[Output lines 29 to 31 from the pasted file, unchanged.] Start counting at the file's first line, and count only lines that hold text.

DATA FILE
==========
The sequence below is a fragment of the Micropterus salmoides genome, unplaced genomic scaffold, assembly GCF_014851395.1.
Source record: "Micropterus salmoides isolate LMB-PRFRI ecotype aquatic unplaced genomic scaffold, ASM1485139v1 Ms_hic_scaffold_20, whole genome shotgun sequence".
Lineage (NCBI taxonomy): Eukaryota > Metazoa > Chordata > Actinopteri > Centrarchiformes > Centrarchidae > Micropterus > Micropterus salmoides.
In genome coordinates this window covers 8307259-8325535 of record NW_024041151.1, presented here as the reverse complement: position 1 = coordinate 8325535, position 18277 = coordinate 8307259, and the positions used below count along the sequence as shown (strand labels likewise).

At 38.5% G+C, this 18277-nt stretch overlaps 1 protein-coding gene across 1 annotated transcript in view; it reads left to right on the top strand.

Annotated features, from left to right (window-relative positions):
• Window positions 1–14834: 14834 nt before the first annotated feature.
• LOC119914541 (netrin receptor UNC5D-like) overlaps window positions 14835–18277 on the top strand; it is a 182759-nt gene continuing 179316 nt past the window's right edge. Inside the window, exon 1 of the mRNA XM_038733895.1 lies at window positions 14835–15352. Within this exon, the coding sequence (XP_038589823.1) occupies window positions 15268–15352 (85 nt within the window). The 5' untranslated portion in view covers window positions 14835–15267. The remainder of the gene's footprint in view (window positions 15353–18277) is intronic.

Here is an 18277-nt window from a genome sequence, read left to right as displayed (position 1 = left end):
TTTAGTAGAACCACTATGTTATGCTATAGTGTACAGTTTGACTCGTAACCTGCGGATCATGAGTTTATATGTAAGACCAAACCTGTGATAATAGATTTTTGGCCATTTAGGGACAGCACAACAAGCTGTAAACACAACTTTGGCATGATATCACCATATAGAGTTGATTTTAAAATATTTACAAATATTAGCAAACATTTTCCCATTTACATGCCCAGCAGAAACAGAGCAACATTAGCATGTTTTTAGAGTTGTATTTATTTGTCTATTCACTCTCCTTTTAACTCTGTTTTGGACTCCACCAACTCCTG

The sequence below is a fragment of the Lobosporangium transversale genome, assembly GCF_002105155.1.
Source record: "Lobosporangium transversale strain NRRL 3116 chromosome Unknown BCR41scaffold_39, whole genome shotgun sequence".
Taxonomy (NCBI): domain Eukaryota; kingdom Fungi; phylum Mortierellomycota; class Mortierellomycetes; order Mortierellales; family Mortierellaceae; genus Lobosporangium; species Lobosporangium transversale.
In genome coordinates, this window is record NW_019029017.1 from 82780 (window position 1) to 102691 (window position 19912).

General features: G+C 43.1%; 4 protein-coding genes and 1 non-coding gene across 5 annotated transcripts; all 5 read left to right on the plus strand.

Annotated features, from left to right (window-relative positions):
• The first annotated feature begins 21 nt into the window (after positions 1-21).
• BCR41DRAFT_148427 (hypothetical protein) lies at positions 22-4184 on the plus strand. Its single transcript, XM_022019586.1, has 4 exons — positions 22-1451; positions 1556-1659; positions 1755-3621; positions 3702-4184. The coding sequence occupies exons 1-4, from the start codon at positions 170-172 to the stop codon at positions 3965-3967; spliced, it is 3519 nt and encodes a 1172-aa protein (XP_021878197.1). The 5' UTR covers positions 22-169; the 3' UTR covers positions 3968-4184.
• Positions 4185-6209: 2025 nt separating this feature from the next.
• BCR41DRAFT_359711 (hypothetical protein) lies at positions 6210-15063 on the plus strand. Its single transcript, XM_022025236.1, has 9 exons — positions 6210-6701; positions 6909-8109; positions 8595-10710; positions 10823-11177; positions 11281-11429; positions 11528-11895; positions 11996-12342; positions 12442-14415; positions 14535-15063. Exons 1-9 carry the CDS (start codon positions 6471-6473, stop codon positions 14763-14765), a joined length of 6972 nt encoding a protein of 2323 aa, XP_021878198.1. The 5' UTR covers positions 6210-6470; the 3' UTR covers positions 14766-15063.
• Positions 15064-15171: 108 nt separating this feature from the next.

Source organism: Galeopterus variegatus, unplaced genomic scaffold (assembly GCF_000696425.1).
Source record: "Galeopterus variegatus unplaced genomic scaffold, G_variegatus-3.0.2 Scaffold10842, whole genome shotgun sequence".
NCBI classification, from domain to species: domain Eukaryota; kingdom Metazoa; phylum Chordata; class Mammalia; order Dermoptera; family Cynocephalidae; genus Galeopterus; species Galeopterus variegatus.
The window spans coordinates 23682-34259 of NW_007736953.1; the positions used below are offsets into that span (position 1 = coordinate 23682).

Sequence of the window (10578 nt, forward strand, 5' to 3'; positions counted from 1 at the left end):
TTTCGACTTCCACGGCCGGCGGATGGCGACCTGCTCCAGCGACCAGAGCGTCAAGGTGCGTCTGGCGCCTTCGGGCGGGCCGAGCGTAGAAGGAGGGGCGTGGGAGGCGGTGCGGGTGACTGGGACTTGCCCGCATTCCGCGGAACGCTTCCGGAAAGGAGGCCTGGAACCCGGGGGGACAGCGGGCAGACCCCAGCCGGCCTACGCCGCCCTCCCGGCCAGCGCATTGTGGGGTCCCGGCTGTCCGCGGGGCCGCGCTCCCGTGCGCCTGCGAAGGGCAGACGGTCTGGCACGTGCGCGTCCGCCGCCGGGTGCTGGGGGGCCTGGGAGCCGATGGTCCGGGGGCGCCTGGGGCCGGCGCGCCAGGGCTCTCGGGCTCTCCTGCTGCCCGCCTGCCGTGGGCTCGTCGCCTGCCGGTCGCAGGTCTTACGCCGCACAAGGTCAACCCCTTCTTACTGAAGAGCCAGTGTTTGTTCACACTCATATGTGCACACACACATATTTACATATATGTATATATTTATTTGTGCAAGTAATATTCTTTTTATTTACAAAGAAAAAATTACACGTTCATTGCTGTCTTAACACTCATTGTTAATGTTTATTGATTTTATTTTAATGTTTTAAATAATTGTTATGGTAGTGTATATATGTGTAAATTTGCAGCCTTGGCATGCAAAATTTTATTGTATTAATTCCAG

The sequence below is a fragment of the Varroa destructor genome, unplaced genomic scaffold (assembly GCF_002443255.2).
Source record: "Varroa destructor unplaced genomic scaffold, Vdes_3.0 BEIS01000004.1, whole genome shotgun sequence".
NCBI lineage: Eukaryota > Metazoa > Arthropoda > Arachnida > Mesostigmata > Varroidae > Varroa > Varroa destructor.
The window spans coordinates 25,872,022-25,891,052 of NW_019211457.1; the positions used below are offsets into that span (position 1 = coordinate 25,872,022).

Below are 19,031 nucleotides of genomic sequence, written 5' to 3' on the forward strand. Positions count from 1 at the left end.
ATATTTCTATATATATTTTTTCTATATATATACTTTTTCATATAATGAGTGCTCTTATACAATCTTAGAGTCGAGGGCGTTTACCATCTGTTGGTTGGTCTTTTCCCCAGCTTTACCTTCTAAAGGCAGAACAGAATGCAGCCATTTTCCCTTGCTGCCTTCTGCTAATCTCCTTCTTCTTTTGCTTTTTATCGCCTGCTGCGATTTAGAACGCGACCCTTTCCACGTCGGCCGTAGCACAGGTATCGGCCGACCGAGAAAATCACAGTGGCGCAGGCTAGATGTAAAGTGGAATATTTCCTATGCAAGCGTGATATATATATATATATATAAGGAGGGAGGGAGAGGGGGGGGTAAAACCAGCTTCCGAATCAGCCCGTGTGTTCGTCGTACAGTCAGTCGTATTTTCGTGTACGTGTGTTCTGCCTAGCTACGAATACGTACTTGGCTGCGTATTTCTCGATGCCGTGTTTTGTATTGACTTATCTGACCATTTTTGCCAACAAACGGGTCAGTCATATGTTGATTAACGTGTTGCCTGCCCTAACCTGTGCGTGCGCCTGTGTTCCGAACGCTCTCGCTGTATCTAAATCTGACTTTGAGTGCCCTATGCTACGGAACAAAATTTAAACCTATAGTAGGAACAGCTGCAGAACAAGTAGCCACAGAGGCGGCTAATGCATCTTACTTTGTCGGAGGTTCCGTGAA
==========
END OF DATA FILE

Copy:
Source record: "Varroa destructor unplaced genomic scaffold, Vdes_3.0 BEIS01000004.1, whole genome shotgun sequence".
NCBI lineage: Eukaryota > Metazoa > Arthropoda > Arachnida > Mesostigmata > Varroidae > Varroa > Varroa destructor.
The window spans coordinates 25,872,022-25,891,052 of NW_019211457.1; the positions used below are offsets into that span (position 1 = coordinate 25,872,022).